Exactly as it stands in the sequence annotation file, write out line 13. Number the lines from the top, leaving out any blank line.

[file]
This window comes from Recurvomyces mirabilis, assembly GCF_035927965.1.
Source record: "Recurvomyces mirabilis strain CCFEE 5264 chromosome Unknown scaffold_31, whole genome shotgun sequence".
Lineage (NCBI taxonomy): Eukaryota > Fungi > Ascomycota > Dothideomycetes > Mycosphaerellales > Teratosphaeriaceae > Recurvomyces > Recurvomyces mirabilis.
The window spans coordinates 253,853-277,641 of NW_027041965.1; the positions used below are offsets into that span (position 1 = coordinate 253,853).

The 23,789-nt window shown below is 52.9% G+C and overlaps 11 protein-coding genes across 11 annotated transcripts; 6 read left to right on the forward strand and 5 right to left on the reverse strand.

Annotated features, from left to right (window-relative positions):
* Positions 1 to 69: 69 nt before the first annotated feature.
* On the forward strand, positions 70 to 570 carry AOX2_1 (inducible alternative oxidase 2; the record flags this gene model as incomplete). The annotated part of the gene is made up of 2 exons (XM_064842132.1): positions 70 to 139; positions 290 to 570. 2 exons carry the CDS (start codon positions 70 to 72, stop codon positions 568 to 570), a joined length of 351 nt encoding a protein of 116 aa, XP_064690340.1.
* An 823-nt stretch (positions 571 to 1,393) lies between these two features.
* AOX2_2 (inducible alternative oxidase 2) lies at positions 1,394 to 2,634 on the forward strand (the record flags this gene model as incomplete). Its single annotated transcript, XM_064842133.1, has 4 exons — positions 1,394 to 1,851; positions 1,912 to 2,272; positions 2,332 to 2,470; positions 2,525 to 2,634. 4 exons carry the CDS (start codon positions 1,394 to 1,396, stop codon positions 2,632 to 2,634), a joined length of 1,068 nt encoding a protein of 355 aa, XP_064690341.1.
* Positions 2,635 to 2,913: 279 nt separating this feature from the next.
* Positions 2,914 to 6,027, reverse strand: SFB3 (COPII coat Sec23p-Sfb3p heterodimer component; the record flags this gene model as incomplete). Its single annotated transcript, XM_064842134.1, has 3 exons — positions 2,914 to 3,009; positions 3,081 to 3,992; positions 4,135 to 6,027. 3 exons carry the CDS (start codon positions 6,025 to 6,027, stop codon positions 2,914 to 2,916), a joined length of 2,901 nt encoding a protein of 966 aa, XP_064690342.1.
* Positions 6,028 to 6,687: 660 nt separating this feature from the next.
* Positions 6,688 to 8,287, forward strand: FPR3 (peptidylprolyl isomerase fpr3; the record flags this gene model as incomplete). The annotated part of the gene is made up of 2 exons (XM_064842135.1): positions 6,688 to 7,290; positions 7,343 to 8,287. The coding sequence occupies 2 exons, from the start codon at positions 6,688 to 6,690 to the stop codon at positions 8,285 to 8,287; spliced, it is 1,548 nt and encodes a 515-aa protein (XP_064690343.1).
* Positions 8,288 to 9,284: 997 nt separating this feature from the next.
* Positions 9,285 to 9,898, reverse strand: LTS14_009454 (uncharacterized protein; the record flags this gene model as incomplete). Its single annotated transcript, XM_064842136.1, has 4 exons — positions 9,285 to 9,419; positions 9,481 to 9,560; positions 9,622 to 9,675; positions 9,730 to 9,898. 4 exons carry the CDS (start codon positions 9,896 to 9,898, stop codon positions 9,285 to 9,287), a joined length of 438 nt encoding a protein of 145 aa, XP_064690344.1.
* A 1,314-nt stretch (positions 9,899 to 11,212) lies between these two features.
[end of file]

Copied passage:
* Positions 6,028 to 6,687: 660 nt separating this feature from the next.